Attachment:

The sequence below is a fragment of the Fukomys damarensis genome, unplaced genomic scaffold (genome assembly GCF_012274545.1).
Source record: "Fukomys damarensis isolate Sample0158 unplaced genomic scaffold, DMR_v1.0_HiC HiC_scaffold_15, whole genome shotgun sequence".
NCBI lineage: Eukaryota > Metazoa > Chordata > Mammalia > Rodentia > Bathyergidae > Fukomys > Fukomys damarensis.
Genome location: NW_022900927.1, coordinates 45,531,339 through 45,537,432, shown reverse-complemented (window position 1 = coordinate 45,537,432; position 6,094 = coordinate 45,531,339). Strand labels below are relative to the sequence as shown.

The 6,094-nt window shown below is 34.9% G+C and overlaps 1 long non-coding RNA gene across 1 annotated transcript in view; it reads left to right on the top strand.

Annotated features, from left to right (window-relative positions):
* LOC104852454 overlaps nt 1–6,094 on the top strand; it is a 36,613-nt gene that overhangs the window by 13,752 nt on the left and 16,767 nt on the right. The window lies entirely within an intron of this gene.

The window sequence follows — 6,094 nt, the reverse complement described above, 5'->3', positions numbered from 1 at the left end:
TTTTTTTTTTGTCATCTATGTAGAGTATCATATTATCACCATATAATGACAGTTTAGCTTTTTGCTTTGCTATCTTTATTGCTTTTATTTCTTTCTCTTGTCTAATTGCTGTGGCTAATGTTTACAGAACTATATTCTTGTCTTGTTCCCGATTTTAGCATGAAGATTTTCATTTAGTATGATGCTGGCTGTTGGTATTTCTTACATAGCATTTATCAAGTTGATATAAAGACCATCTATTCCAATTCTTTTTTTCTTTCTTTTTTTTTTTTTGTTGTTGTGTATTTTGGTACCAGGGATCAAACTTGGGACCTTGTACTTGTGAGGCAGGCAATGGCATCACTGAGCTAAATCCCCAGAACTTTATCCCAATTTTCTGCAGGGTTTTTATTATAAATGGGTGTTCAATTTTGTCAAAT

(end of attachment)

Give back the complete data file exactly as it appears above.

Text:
The sequence below is a fragment of the Fukomys damarensis genome, unplaced genomic scaffold (genome assembly GCF_012274545.1).
Source record: "Fukomys damarensis isolate Sample0158 unplaced genomic scaffold, DMR_v1.0_HiC HiC_scaffold_15, whole genome shotgun sequence".
NCBI lineage: Eukaryota > Metazoa > Chordata > Mammalia > Rodentia > Bathyergidae > Fukomys > Fukomys damarensis.
Genome location: NW_022900927.1, coordinates 45,531,339 through 45,537,432, shown reverse-complemented (window position 1 = coordinate 45,537,432; position 6,094 = coordinate 45,531,339). Strand labels below are relative to the sequence as shown.

The 6,094-nt window shown below is 34.9% G+C and overlaps 1 long non-coding RNA gene across 1 annotated transcript in view; it reads left to right on the top strand.

Annotated features, from left to right (window-relative positions):
* LOC104852454 overlaps nt 1–6,094 on the top strand; it is a 36,613-nt gene that overhangs the window by 13,752 nt on the left and 16,767 nt on the right. The window lies entirely within an intron of this gene.

The window sequence follows — 6,094 nt, the reverse complement described above, 5'->3', positions numbered from 1 at the left end:
TTTTTTTTTTGTCATCTATGTAGAGTATCATATTATCACCATATAATGACAGTTTAGCTTTTTGCTTTGCTATCTTTATTGCTTTTATTTCTTTCTCTTGTCTAATTGCTGTGGCTAATGTTTACAGAACTATATTCTTGTCTTGTTCCCGATTTTAGCATGAAGATTTTCATTTAGTATGATGCTGGCTGTTGGTATTTCTTACATAGCATTTATCAAGTTGATATAAAGACCATCTATTCCAATTCTTTTTTTCTTTCTTTTTTTTTTTTTGTTGTTGTGTATTTTGGTACCAGGGATCAAACTTGGGACCTTGTACTTGTGAGGCAGGCAATGGCATCACTGAGCTAAATCCCCAGAACTTTATCCCAATTTTCTGCAGGGTTTTTATTATAAATGGGTGTTCAATTTTGTCAAAT